My week in Portugal, vol 1

As readers of this blog may already have noted I have spent almost the entire last week in the wonderful country of Portugal. While I was already before convinced that I would find a lot of good wine the trip to some extent blew me away. I did not only find wonderful wine but also met a lot of interesting people. There is both a new generation of wine makers (yes, I know it is a bit tired – every region/country talks about the new generation of wine makers) but also a great many experienced wine makers who still make great wines. The sheer variety of both grape varieties but also of philosophies and types of wines made me just want to already go back.

The primary reason for the visit was to meet with Luisa from Vieira de Sousa. I did however also want to meet with others when I was any way visiting Portugal. I had a very interesting list of wine producers and I managed to meet with most of them. The fac that I also got to see a lot of the country, visit beautiful sites and also enjoy good food and wine made it a great trip.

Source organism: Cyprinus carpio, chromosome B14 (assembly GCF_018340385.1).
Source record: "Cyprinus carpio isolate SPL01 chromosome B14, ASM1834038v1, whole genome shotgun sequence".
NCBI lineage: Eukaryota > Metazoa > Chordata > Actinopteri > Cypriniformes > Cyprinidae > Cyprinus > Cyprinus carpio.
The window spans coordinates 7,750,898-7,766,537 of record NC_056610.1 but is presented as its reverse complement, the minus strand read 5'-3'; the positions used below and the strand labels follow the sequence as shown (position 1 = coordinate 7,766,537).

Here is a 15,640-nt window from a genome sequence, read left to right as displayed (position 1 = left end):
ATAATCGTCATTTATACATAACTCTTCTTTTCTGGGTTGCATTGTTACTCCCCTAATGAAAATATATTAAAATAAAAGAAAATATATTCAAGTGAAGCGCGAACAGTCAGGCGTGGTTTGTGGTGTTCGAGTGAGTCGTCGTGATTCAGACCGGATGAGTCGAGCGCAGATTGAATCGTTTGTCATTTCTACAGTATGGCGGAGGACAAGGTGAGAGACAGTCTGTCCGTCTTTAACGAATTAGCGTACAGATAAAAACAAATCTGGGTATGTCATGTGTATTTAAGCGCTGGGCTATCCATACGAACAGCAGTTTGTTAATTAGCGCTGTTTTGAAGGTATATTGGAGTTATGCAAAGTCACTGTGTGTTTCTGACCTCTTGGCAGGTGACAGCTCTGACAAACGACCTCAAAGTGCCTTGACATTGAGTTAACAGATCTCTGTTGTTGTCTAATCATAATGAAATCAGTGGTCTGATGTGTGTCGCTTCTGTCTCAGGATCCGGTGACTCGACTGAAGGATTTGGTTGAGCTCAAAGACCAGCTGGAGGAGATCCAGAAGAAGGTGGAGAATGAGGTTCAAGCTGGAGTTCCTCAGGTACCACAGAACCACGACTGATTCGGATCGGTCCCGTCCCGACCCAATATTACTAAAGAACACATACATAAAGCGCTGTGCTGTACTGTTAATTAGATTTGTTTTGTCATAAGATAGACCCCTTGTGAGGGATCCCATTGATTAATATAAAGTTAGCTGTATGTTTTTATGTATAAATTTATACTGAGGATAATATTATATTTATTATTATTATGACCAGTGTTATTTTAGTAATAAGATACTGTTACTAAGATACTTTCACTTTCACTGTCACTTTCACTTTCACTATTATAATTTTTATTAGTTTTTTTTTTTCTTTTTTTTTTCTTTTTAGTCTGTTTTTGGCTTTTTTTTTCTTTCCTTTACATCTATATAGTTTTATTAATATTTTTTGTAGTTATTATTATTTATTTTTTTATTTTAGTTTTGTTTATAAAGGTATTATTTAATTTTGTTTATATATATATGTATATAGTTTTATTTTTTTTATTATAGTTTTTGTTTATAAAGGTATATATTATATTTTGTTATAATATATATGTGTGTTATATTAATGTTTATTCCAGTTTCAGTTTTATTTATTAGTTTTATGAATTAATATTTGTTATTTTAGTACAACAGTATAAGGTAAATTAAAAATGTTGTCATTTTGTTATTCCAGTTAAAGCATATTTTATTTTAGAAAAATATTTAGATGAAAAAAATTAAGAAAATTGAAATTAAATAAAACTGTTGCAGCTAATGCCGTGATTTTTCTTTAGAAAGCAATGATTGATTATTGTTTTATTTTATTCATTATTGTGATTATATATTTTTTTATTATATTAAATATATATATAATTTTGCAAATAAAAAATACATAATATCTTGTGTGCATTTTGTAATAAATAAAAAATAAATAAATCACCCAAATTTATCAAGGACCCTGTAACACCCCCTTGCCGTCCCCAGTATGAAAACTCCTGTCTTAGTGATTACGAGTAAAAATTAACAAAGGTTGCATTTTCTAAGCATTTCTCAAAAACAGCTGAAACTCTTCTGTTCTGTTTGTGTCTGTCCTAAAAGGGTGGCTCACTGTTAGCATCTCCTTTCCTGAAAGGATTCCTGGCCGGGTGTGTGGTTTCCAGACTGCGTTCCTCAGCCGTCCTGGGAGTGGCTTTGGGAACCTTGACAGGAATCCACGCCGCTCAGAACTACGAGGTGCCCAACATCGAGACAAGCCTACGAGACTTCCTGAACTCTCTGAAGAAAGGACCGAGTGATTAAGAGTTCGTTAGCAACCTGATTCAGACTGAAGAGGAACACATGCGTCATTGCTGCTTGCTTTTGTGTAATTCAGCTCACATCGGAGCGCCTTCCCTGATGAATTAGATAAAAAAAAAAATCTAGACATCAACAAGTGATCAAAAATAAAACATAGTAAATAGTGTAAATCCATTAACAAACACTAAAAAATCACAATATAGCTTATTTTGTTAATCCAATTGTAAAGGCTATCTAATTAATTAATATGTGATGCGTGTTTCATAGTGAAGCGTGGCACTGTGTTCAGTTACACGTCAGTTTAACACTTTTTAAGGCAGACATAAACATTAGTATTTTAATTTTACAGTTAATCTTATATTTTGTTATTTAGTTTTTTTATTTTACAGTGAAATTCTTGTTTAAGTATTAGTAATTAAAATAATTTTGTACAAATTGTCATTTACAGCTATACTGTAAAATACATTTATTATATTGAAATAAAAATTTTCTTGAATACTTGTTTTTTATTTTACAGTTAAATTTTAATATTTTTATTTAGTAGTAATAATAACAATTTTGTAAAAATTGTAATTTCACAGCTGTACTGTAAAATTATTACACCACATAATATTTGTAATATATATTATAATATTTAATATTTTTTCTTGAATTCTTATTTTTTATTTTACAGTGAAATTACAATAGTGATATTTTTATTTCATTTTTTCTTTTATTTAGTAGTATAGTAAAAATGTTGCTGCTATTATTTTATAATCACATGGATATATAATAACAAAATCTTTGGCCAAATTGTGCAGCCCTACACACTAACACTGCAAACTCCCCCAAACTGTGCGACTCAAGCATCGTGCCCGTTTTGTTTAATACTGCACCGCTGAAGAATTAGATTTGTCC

The trip started with my arriving in Porto meeting with Luis Robredo from Gravato wines and he had also been kind enough of to arrange for an additional producer to meet up with me. So in Porto I also meet with João Santos from Valle de Nideo in the Duoro Valley. We met at the beatiful ‘cheese’ castle, Castelo do Queijo (literally Castle of the cheese. Apparently from it looking like a piece of cheese from above) but unfortunately the weather did not show it from the best side as it was a bit grayish.

My trip continued to Bairrada where I was hoping to meet with Luis Pato and Filipa Pato. They were however both in London for a Portuguese wine event but I still managed to visit Luis Pato’s estate and meet with his youngest daughter Maria João. I also had the chance for an improvised visit at sparkling wine producer São Domingos. A brief stop at the regional wine musuem in Anadia was also on the agenda.

The journey then continued into Dao where meetings with Quinta do Escuidal, Quinta do Pellada and Antonio Madeira where truly exciting. There was even time for some additional touristing with a visit to the magnificent old village of Linhares da Beira. The views from the old fortress are splendid.